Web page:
Medical Device Design and Entrepreneurship
One-Year Master of Science in Bioengineering
The Denver metro area is the eighth-largest medical device industry sector in the United States and, prior to the current COVID-19 crisis, was growing at a rate of over 5%. This focused program — that can be completed in one year of full-time study — is for students holding a BS in engineering or life science. The curriculum includes training from the CU Anschutz Medical Campus, the CU Denver College of Engineering, Design and Computing, and the CU Denver Business School with design-based training in FDA and worldwide regulatory processes, intellectual property strategies for medical devices, applying a “lean startup” model to medical device businesses, and funding and reimbursement strategies for medical devices as well as biology and machine learning concepts.
Instructors include experienced medtech entrepreneurs, industry personnel, regulatory experts and business leaders. This program culminates with a business-oriented project focusing on generating deeper understanding of one important area within medical device design and entrepreneurship. Completion of this one-year bioengineering MS degree will make students more competitive for work in the areas of medical device design or entrepreneurial biotech.
The master of science (MS) in bioengineering requires 30 credit hours of coursework, including three to six credit hours of a master’s project or thesis.
Fall 2020 (10-13 credit hours)
Spring 2021 (11 credit hours)
Summer 2021 (6 credits)
Applicants to the one-year master of science in bioengineering should meet the following minimum requirements:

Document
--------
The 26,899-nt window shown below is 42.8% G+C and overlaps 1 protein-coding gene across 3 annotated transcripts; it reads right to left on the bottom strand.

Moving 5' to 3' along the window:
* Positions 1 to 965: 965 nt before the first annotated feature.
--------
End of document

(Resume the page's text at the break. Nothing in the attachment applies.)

Students may be admitted to the graduate bioengineering program with the provision that, in addition to the required courses, they take any missing courses at CU Denver. All math prerequisites must be completed before students can matriculate.
CU Denver and the graduate programs in bioengineering are accredited through the regional accreditation agency. For more information, visit www.ncahlc.org.
Are entrepreneurs born or made? However you feel about this question, there is a common set of skills and knowledge that successful entrepreneurs possess. In this program, we explore the key ingredients needed to develop value in medical devices. Students will work directly with experienced mentors to learn the practical skills for success in this space.
Robin ShandasCU Distinguished Professor of Bioengineering, Founder of 8 medical technology startups
The Western Regional Graduate Program (WRGP) allows graduate students who are residents of WICHE member states to enroll outside of their home state and pay resident tuition.
All College of Engineering, Design and Computing graduate programs are eligible for the WRGP.